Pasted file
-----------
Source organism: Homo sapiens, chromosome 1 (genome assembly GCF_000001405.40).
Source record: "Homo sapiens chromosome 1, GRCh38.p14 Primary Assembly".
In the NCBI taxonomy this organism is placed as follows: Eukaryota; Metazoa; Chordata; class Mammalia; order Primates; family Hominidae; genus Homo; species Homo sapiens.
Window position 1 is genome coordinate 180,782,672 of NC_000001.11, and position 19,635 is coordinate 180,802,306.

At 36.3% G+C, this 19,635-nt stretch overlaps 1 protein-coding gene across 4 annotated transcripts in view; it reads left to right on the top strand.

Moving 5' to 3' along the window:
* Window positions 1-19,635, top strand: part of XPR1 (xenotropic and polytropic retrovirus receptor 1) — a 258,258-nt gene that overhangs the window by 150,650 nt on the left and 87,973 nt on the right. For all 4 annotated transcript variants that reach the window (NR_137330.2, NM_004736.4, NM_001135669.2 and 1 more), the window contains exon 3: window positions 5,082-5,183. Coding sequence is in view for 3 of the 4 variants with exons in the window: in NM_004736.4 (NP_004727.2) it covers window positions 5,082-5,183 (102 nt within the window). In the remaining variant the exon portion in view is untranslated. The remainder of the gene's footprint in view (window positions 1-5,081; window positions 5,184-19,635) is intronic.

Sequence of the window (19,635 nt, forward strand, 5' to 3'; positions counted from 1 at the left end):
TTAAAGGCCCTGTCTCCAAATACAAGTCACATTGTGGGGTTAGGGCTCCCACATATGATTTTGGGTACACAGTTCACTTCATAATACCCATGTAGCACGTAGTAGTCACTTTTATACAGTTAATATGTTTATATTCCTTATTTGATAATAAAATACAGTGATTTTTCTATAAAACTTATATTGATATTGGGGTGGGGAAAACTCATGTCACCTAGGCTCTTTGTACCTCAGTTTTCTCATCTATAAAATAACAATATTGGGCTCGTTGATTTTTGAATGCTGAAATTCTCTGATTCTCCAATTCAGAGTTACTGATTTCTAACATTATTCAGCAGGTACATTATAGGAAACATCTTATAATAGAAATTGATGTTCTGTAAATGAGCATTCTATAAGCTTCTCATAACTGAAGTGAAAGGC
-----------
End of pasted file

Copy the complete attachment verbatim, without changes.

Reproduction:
Source organism: Homo sapiens, chromosome 1 (genome assembly GCF_000001405.40).
Source record: "Homo sapiens chromosome 1, GRCh38.p14 Primary Assembly".
In the NCBI taxonomy this organism is placed as follows: Eukaryota; Metazoa; Chordata; class Mammalia; order Primates; family Hominidae; genus Homo; species Homo sapiens.
Window position 1 is genome coordinate 180,782,672 of NC_000001.11, and position 19,635 is coordinate 180,802,306.

At 36.3% G+C, this 19,635-nt stretch overlaps 1 protein-coding gene across 4 annotated transcripts in view; it reads left to right on the top strand.

Moving 5' to 3' along the window:
* Window positions 1-19,635, top strand: part of XPR1 (xenotropic and polytropic retrovirus receptor 1) — a 258,258-nt gene that overhangs the window by 150,650 nt on the left and 87,973 nt on the right. For all 4 annotated transcript variants that reach the window (NR_137330.2, NM_004736.4, NM_001135669.2 and 1 more), the window contains exon 3: window positions 5,082-5,183. Coding sequence is in view for 3 of the 4 variants with exons in the window: in NM_004736.4 (NP_004727.2) it covers window positions 5,082-5,183 (102 nt within the window). In the remaining variant the exon portion in view is untranslated. The remainder of the gene's footprint in view (window positions 1-5,081; window positions 5,184-19,635) is intronic.

Sequence of the window (19,635 nt, forward strand, 5' to 3'; positions counted from 1 at the left end):
TTAAAGGCCCTGTCTCCAAATACAAGTCACATTGTGGGGTTAGGGCTCCCACATATGATTTTGGGTACACAGTTCACTTCATAATACCCATGTAGCACGTAGTAGTCACTTTTATACAGTTAATATGTTTATATTCCTTATTTGATAATAAAATACAGTGATTTTTCTATAAAACTTATATTGATATTGGGGTGGGGAAAACTCATGTCACCTAGGCTCTTTGTACCTCAGTTTTCTCATCTATAAAATAACAATATTGGGCTCGTTGATTTTTGAATGCTGAAATTCTCTGATTCTCCAATTCAGAGTTACTGATTTCTAACATTATTCAGCAGGTACATTATAGGAAACATCTTATAATAGAAATTGATGTTCTGTAAATGAGCATTCTATAAGCTTCTCATAACTGAAGTGAAAGGC